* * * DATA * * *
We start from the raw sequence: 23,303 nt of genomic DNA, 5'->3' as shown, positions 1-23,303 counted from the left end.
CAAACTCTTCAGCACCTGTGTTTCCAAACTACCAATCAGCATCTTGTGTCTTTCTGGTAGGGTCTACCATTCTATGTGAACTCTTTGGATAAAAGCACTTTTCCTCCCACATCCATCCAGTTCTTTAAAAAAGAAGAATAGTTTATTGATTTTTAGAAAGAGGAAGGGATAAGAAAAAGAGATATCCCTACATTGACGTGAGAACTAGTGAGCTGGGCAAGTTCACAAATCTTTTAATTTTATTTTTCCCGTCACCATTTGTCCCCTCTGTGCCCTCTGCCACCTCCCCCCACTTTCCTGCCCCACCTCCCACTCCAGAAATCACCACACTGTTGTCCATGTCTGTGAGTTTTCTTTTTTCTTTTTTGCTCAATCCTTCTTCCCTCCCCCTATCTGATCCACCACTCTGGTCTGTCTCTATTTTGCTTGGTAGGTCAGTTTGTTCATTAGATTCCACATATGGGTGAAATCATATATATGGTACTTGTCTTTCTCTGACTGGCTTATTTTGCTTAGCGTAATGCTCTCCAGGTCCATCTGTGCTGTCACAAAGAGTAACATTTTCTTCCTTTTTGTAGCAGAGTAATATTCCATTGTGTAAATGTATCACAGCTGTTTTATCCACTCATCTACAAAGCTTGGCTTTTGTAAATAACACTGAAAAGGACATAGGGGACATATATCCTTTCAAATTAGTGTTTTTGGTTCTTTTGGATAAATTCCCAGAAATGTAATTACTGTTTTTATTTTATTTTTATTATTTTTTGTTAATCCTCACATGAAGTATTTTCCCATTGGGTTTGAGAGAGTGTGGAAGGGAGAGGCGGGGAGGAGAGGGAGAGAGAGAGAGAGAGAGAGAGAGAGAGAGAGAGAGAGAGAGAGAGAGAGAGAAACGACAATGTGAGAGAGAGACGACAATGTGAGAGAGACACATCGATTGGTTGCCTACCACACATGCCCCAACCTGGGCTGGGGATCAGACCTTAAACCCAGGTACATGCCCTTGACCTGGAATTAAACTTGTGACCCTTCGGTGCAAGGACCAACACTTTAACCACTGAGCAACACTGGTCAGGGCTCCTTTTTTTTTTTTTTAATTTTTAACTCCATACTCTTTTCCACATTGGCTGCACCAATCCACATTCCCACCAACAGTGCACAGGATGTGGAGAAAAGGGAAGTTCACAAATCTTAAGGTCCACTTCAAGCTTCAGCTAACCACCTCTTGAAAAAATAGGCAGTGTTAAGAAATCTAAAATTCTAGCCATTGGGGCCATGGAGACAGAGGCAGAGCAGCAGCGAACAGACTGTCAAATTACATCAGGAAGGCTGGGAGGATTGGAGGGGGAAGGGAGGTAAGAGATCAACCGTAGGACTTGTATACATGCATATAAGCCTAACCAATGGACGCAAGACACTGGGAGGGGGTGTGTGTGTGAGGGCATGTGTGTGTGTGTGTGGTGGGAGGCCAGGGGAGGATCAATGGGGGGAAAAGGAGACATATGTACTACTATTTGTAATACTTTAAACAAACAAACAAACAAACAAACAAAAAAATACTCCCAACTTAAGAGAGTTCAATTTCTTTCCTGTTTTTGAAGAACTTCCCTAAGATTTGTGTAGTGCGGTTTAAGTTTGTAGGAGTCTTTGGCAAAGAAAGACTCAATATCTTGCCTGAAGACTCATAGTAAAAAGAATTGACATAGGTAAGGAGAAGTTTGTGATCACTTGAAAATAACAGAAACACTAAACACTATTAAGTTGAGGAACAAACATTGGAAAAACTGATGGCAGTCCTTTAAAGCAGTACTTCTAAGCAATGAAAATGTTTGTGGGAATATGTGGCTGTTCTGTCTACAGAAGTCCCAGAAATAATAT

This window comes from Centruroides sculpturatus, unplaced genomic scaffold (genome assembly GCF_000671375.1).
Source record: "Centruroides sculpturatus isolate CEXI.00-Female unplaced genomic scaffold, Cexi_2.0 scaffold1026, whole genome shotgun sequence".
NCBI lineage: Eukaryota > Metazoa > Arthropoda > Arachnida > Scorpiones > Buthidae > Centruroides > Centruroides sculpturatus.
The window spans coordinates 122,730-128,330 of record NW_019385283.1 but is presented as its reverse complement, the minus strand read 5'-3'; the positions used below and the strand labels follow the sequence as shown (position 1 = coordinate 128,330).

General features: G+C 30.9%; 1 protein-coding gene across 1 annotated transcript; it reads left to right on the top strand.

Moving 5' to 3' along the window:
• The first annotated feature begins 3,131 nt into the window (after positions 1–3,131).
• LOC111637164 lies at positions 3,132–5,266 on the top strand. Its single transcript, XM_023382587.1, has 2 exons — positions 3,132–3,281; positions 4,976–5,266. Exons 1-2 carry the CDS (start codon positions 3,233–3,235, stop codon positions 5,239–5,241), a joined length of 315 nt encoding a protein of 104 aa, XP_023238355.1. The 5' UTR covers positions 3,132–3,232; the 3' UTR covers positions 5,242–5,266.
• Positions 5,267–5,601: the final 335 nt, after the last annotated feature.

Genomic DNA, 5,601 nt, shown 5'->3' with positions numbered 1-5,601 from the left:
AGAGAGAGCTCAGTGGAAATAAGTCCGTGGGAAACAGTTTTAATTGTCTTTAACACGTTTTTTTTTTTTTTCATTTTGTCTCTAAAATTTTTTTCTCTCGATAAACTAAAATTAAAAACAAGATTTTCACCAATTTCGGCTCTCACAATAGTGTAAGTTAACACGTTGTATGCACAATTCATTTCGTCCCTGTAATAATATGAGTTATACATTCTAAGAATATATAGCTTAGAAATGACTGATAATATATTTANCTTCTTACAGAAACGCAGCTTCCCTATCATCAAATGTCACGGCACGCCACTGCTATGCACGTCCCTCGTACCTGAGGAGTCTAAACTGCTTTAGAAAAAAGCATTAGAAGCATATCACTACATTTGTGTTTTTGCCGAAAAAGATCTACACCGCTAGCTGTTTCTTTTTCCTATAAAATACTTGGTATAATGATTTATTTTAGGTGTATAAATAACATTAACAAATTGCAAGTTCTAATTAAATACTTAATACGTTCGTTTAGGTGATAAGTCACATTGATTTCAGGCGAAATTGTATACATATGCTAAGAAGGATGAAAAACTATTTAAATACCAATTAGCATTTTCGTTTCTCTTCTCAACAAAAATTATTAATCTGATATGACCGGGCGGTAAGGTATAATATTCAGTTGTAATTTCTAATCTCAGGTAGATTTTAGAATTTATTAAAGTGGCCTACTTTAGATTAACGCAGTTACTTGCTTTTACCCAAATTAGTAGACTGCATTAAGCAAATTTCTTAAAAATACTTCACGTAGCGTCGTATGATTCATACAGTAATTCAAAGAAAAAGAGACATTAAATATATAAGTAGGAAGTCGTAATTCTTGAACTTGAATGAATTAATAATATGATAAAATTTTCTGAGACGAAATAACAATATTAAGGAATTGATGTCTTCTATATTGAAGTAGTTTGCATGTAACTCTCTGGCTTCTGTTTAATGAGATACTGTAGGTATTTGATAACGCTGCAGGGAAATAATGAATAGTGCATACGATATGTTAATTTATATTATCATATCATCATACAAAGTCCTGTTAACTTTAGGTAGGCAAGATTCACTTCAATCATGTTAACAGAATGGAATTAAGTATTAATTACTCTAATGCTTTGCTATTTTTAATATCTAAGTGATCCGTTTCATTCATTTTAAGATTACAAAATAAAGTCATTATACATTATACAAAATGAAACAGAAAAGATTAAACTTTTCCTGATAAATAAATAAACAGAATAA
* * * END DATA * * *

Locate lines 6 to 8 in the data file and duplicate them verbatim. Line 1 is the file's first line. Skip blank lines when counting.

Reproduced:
The window spans coordinates 122,730-128,330 of record NW_019385283.1 but is presented as its reverse complement, the minus strand read 5'-3'; the positions used below and the strand labels follow the sequence as shown (position 1 = coordinate 128,330).

General features: G+C 30.9%; 1 protein-coding gene across 1 annotated transcript; it reads left to right on the top strand.

Moving 5' to 3' along the window: